Wednesday, October 31, 2012

15 Years Old: The Magic Number

"Most of your values, attitudes, and expectations have been locked in by the time you're 15."*

Adversity shapes you so...

"What kinds of adversity did you go through when you were 15?"*

I'll include ages 10 up to 15.

Age 10: We lived in Cameroon and I was at boarding school in Nigeria. We cut my long hair so that I could take care of it myself. I was so excited! But moving from home school with Mom to taking care of myself, living in a house full of kids that I wasn't related to, and to a classroom of 33 kids where I had to compete for attention was definitely adversity.

Age 11: We moved back to the States for a year. There was culture shock, culture bullies (you DO NOT talk about an exotic home town with exotic foods and exotic friends without consequences), and the media constantly spouting murder and mayhem. We traveled regularly to churches and had to stand up on display while the people gaped at us and asked for stories of exotic places, exotic food, and exotic people.

Age 12: We were back in Nigeria and I was back at boarding school again with a very abusive teacher. If I did bad on a pop quiz or a test I found myself lined up with a few other classmates outside the closet waiting for my turn to get paddled. As if beating a kid and making them live with constant fear will make them do better on their next test. There were bullies, too. Kids who were as miserable as I was and took it out on the younger ones.

Age 13: Finally, I had a great teacher, some great friends, and the guys started asking me out. Whoohoo!

Age 14: Dad had a bad accident and we were uprooted instantly back to the States taking with us only what would fit in a suitcase. Being the oldest I helped take care of my little brother and sister on the way home while Mom took care of Dad. We lived with Grandma and went to school while Mom and Dad stayed in another state for medical treatment. At school everyone had already been told I was different and so I navigated the culture bullies again and spent a lot of time at the library trying to learn as much as I could about American culture so I could blend in or disappear. At the same time political upheaval was taking place in Nigeria and I was worried about my friends and if any of the violence would affect them. The news on TV was all about the Americans that were taken hostage in Iran and the Mount St. Helen's eruption.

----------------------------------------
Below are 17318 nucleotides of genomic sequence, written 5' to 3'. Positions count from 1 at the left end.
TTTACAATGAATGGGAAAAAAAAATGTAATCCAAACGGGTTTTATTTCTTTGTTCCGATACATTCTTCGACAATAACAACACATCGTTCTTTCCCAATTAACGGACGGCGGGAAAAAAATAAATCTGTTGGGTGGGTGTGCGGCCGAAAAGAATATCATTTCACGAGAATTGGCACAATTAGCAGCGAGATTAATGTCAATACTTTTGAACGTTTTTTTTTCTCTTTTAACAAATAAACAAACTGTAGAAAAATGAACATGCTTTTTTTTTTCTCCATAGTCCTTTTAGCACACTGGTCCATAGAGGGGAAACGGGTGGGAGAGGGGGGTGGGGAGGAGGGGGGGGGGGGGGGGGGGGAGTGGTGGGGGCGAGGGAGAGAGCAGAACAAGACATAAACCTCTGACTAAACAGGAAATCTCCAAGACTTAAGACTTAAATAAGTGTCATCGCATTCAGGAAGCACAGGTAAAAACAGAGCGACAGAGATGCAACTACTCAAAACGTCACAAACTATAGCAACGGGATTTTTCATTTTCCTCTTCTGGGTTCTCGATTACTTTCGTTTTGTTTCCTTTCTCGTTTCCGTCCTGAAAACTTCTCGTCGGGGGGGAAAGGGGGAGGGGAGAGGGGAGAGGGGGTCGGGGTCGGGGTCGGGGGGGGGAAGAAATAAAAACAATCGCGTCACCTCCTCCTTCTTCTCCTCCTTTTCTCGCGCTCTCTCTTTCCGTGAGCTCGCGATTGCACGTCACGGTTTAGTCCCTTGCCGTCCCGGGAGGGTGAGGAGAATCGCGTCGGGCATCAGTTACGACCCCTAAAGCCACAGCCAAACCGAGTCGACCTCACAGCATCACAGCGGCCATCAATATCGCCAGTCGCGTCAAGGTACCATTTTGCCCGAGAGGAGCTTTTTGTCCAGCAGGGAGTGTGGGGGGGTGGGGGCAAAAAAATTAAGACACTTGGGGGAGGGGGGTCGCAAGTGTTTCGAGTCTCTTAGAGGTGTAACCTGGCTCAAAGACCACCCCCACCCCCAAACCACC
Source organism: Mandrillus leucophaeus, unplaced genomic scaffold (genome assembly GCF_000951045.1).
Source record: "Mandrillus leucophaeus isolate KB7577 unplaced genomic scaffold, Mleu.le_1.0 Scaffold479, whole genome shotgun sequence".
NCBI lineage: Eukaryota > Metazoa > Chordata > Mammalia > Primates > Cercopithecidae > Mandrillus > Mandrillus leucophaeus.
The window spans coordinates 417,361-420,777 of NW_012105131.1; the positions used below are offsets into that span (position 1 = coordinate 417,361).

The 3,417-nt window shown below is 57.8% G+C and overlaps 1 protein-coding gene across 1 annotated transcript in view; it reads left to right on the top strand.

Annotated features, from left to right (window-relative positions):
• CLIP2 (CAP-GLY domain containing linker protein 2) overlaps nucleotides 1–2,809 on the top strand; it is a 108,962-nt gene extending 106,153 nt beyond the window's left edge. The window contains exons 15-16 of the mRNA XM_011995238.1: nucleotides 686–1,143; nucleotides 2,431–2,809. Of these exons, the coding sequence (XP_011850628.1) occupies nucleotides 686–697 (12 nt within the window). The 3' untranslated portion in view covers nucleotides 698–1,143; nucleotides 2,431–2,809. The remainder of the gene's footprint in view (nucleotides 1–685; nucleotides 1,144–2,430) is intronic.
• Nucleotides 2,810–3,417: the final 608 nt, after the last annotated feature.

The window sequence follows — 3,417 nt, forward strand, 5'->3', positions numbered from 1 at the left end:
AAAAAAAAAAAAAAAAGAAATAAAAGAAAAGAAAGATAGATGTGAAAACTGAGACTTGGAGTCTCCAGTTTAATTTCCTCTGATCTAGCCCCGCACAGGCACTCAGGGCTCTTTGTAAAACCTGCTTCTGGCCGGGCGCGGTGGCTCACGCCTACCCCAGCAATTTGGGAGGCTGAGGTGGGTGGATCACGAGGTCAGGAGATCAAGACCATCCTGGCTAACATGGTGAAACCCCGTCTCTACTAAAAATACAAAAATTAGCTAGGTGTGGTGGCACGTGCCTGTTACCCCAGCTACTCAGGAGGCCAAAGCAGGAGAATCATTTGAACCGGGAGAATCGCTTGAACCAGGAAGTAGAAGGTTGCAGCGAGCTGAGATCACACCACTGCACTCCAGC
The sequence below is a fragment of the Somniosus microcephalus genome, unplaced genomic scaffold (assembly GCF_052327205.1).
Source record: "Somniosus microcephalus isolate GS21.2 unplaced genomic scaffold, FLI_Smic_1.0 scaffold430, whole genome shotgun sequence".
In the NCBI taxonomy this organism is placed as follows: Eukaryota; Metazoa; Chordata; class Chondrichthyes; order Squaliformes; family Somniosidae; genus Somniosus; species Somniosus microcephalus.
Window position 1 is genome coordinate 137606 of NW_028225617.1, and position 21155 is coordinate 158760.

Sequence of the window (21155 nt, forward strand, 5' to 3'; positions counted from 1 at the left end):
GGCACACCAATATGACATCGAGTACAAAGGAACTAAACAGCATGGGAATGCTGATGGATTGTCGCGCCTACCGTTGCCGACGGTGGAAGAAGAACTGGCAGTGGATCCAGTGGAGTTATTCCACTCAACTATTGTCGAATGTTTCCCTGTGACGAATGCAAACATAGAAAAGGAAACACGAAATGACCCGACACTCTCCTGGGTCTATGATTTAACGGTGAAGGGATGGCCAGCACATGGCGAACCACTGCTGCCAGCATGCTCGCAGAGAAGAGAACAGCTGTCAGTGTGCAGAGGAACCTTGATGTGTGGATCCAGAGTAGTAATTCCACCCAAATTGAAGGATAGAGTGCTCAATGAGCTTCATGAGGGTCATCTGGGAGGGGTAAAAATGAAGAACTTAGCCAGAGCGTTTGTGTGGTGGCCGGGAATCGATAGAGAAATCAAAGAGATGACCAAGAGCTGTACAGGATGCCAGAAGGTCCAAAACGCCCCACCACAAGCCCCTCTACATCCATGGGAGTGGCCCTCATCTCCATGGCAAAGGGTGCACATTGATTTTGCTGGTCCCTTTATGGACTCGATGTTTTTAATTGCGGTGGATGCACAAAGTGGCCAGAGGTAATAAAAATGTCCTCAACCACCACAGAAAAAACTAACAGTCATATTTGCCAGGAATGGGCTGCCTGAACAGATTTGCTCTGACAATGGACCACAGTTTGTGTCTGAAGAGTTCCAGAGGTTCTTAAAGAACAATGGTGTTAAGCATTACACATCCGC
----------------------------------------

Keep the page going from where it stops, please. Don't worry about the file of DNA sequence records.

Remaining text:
Age 15: We finally moved into a house and were a family again. Dad still had physical issues that we all had to get used to and I began to get the hang of blending in and disappearing into American culture.

So if my values, attitudes, and expectations are set by 15 then I value blending in and disappearing, I have an attitude of constant survival, and I expect things to always be in upheaval.

That's about right and I'm all worn out from it.

*Quotes from Jeff Vankooten in "You Are Who You Were When"

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